Schwa is a sort of “ghost vowel.” This is a key stumbling block for learners because it doesn’t appear in the written language, and also because it is hard to notice. But schwa is the most common vowel sound in spoken English. This is why English rhythm is irregular; the peak vowel is extra long and most of the other vowels are extra short.

If you help your students absorb a threshold command of the prosody pyramid system (including the contrastive function of schwa), they will have a strong base to learn other aspects of English pronunciation (see Figure 3).

Figure 3. The English system of contrastive clarity.

English calls attention to the focus words by three basic signals: extra clarity, extra length, and a marked pitch change. Focus words convey new information (what hasn’t already been talked about). See Figure 4 for an example of the focus changing as a conversation continues. It is crucial that learners are able to hear/process those signals.


Figure 4. Example of conversation with focus changing.

Many years ago at a TESOL convention, I was impressed with Earl Stevick’s remark that “People are often better at pronouncing a foreign language when they are making a joke about those other people.” And I’ve often noticed how people casually express dislike for a regional accent other than their own, such as one from Chicago, or Brooklyn, or Texas, or make such accents a source of comedy. I concluded that Stevick meant that people who are making jokes are allowing themselves to take on a foreign persona.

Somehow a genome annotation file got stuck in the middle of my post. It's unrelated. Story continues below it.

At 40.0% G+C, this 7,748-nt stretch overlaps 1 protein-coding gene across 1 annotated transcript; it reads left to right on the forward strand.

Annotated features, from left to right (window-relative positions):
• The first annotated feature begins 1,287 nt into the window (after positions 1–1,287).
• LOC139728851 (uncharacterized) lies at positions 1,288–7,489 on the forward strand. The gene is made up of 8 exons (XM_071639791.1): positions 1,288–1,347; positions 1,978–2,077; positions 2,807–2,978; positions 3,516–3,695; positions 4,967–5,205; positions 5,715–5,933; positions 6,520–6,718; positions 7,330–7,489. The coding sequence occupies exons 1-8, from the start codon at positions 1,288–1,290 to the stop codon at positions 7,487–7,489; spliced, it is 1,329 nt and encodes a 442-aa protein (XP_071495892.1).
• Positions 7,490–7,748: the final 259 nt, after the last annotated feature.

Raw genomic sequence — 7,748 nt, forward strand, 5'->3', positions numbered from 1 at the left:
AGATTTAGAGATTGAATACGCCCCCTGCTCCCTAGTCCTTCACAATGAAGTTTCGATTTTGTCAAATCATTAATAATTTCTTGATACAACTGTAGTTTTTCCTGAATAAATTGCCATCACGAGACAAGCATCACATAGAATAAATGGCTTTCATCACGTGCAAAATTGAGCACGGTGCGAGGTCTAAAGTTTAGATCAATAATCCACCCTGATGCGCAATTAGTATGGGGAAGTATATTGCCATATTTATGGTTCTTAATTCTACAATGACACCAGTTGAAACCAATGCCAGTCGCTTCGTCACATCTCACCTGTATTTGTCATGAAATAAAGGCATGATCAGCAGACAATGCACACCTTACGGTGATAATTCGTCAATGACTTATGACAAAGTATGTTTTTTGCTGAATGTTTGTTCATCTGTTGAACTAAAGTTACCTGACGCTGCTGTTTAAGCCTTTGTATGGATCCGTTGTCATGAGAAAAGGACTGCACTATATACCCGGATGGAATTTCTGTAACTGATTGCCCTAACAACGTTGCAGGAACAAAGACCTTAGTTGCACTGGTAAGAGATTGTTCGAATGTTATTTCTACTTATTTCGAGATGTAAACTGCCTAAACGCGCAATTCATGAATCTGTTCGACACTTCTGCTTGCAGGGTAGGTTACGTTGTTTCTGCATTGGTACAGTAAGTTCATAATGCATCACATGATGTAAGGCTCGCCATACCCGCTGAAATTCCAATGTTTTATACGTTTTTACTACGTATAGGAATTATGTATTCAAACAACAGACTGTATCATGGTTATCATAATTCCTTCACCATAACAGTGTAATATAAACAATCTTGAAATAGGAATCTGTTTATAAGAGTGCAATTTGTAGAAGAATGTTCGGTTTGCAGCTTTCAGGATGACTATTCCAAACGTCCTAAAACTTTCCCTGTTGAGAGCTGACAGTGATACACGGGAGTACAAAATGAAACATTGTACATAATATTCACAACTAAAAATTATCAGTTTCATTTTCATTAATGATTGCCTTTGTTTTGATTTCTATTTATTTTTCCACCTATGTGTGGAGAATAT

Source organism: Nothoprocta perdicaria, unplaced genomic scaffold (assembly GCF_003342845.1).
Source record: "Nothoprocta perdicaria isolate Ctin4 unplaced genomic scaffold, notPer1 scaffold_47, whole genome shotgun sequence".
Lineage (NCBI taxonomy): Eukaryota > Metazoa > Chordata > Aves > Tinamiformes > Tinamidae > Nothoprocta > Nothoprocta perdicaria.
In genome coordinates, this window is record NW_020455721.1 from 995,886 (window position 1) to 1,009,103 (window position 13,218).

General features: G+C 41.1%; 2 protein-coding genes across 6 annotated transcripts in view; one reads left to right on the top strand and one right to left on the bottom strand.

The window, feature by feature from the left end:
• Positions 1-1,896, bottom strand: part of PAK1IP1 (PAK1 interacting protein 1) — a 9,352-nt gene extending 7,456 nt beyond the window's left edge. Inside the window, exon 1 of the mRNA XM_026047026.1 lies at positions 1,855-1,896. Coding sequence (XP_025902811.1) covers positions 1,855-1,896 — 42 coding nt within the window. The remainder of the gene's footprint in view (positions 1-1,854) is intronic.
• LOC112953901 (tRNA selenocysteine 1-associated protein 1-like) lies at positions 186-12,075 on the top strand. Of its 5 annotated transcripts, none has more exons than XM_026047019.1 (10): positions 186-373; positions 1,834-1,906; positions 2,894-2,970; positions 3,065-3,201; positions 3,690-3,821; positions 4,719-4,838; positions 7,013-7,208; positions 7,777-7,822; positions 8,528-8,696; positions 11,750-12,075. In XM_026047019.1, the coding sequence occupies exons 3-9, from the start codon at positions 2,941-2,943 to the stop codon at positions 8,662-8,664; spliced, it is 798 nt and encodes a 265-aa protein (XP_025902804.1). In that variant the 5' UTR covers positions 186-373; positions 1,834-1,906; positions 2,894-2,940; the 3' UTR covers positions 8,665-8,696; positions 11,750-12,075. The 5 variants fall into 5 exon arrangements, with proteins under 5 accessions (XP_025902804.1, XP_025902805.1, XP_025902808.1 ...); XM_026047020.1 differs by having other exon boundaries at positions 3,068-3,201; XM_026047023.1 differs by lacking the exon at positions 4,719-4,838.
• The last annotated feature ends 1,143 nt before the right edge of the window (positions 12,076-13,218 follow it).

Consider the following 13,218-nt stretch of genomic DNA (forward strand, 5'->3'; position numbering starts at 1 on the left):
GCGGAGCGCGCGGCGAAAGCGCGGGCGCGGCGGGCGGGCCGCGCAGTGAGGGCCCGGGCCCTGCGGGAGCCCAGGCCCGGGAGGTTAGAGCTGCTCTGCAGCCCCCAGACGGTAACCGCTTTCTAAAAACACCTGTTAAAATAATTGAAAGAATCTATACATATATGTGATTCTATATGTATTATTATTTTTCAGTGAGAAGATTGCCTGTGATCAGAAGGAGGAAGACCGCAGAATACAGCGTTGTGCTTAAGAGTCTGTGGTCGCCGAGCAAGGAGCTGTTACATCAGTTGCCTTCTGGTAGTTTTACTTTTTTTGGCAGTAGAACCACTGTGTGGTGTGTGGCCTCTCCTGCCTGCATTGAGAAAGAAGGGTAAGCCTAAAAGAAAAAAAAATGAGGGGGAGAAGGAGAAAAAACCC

There are various reasons why students may be uneasy about sounding “foreign” to themselves, and this makes it hard for them to try on the new way of speaking. Our job is to help them allow themselves to role-play a new self.

To help overcome reluctance, Grant (2010) suggested:

Changing your pronunciation, especially stress and rhythm, involves changes in breathing, facial expression, and movement. As a result, when you speak English, you might feel less…like yourself….View English pronunciation like a jacket that you can put on and take off, depending on who your listener is. (p. 93)

I like to think of this approach as accent addition, which is a lot more psychologically positive than accent reduction.

NOTE: All of the images in this article are used with permission and come from Gilbert, J. (2012). Clear speech: Pronunciation and listening comprehension in North American English (4th ed.). New York, NY: Cambridge University Press.


Abercrombie, D. (1967). Elements of general phonetics. Edinburgh, United Kingdom: Edinburgh University Press.

Bolinger, D. (1989). Intonation and its uses: Melody in grammar and discourse. Palo Alto, CA: Stanford University Press.

Cutler, A,  (2015) Native listening: Language experience and the recognition of spoken words. Cambridge, MA: MIT Press.

Derwing, T. M., & Munro, M. J. (2015). Pronunciation fundamentals: Evidence-based perpectives for L2 teaching and research. Philadelphia, PA: John Benjamins.

Gilbert, J. (2012). Clear speech: Pronunciation and listening comprehension in North American English (4th ed.). New York, NY: Cambridge University Press.

Grant, L. (2010). Well said (3rd ed.). Boston, MA: Cengage Learning. 

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Judy B. Gilbert has an MA in linguistics from the University of California at Davis, with special study in acoustic phonetics at the University of California, Berkeley. She is the author of Clear Speech From the Start (2nd edition) and Clear Speech (4th edition), both from Cambridge University Press, 2012.